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RCVS changes governance of Fellowship scheme
It has also been decided that certain board members will be elected from within the fellowship.

Board expanded and elections announced 

The RCVS Fellowship scheme has announced changes to its governance structure, including adding more board members and introducing elections for certain key roles.

In order to achieve its three-year plan, the fellowship is adding three new members to its board. Going forward the 10-strong team will include new positions, including the immediate past chair and two members that deliver specific projects and engage with the wider fellowship.

It has also been decided that certain board members will be elected from within the fellowship - this will include the chair and vice-chair, as well as the two new positions.

Nominations are due to open next week and the election period will start towards the end of July. All fellows are eligible to vote and put themselves forward as candidates.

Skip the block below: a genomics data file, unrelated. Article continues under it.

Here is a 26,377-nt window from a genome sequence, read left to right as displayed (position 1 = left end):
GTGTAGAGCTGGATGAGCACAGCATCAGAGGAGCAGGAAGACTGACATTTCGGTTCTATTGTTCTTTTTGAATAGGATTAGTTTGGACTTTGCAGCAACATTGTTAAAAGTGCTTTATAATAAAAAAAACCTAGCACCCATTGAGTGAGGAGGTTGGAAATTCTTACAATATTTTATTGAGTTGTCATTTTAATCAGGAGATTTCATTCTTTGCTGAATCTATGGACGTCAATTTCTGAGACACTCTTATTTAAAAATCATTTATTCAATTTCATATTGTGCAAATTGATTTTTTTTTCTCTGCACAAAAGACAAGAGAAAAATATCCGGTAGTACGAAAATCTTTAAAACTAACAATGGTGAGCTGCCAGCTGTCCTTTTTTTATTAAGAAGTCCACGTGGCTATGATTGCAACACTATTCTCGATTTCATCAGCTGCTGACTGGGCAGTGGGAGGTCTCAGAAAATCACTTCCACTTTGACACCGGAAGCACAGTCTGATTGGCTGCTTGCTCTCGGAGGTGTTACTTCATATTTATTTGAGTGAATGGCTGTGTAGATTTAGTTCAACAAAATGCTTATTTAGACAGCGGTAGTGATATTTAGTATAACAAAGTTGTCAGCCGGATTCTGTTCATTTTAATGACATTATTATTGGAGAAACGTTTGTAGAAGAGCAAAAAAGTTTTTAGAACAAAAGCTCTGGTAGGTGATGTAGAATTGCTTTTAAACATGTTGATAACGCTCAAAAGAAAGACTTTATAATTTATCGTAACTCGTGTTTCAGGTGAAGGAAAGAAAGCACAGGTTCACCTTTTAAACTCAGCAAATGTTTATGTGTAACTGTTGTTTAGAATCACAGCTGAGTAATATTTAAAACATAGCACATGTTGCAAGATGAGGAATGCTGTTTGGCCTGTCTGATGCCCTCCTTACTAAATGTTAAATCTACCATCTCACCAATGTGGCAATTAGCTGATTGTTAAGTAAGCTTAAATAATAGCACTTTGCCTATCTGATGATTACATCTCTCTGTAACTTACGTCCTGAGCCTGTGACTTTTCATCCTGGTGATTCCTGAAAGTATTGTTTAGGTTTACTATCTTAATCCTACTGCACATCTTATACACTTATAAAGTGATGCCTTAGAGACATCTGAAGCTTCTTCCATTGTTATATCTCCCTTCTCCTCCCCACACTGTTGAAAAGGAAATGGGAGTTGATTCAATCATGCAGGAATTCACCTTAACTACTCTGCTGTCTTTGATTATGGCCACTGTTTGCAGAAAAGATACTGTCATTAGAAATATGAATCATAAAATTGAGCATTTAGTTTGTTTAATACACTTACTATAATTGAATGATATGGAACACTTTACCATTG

Elections will be held this year for the chair position and the two projects and engagement board members. An election will be held for the vice-chair position in 2020.

Anthony Roberts, RCVS director of leadership and innovation, said: “This is an excellent opportunity for Fellows to help lead the Fellowship towards its ambition to become a learned society and a source of informed, evidence-based opinion on a variety of veterinary matters.

“We encourage Fellows to put themselves forward for these exciting and influential positions”.

Image (c) RCVS

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RSPCA braced for ‘hectic hedgehog month’

News Story 1
 The RSPCA says that it is bracing itself for a ‘hectic hedgehog month’ after calls to the charity about the creatures peaked this time last year.

More than 10,000 calls about hedgehogs were made to the RSPCA’s national helpline in 2018, 1,867 of which were in July. This compares with just 133 calls received in February of the same year.

Evie Button, the RSPCA’s scientific officer, said: “July is our busiest month for hedgehogs. Not only do calls about hedgehogs peak, but so do admissions to our four wildlife centres as members of the public and our own officers bring in orphaned, sick or injured animals for treatment and rehabilitation.” 

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A sample of these were tested at the Agri-Food and Biosciences Institute, resulting in the detection of African swine fever DNA fragments.

DAERA said that while the discovery does not pose a significant threat to Northern Ireland’s animal health status, it underlines the importance of controls placed on personal imports of meat and dairy products. Holidaymakers travelling overseas are being reminded not to bring any animal or plant products back home.